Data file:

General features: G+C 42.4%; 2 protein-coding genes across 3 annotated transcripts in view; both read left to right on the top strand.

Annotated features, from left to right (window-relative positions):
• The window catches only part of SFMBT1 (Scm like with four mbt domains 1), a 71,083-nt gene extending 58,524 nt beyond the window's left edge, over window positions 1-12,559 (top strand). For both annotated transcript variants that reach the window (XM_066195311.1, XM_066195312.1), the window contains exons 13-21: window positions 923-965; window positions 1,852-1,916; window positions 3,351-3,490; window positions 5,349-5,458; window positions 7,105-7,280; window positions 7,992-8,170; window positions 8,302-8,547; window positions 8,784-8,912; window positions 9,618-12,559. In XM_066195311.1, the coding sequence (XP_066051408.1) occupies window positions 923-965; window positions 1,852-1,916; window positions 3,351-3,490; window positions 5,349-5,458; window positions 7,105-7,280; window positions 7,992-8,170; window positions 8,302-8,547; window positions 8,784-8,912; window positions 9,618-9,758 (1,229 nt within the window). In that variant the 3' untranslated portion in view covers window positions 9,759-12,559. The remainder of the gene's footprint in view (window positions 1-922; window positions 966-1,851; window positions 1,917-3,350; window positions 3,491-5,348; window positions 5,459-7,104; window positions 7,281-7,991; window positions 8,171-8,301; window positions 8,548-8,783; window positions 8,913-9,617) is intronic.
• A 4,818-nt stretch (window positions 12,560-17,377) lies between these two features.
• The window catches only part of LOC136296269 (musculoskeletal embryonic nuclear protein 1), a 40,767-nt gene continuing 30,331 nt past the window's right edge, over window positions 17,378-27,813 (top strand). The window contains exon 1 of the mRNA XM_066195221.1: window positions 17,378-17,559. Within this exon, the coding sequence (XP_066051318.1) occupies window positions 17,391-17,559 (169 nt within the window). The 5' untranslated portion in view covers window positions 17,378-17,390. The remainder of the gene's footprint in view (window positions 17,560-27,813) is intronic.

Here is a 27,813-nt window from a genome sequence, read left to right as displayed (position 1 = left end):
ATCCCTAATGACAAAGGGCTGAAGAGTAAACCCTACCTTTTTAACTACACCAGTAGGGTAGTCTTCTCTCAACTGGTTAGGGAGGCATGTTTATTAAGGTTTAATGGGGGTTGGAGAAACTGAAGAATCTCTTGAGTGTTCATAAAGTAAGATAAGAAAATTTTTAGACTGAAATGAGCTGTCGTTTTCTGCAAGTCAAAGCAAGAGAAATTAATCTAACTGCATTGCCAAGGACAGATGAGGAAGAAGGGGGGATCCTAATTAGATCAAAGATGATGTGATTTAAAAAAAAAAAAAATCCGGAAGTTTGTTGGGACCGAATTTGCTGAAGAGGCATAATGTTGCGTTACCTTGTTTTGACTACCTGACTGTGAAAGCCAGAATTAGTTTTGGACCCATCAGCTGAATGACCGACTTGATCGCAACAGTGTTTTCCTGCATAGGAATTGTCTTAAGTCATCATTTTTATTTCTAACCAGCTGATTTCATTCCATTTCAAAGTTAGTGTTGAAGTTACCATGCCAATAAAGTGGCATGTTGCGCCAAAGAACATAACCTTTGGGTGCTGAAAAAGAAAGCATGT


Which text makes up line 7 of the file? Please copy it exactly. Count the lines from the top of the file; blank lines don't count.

ATCCCTAATGACAAAGGGCTGAAGAGTAAACCCTACCTTTTTAACTACACCAGTAGGGTAGTCTTCTCTCAACTGGTTAGGGAGGCATGTTTATTAAGGTTTAATGGGGGTTGGAGAAACTGAAGAATCTCTTGAGTGTTCATAAAGTAAGATAAGAAAATTTTTAGACTGAAATGAGCTGTCGTTTTCTGCAAGTCAAAGCAAGAGAAATTAATCTAACTGCATTGCCAAGGACAGATGAGGAAGAAGGGGGGATCCTAATTAGATCAAAGATGATGTGATTTAAAAAAAAAAAAAATCCGGAAGTTTGTTGGGACCGAATTTGCTGAAGAGGCATAATGTTGCGTTACCTTGTTTTGACTACCTGACTGTGAAAGCCAGAATTAGTTTTGGACCCATCAGCTGAATGACCGACTTGATCGCAACAGTGTTTTCCTGCATAGGAATTGTCTTAAGTCATCATTTTTATTTCTAACCAGCTGATTTCATTCCATTTCAAAGTTAGTGTTGAAGTTACCATGCCAATAAAGTGGCATGTTGCGCCAAAGAACATAACCTTTGGGTGCTGAAAAAGAAAGCATGT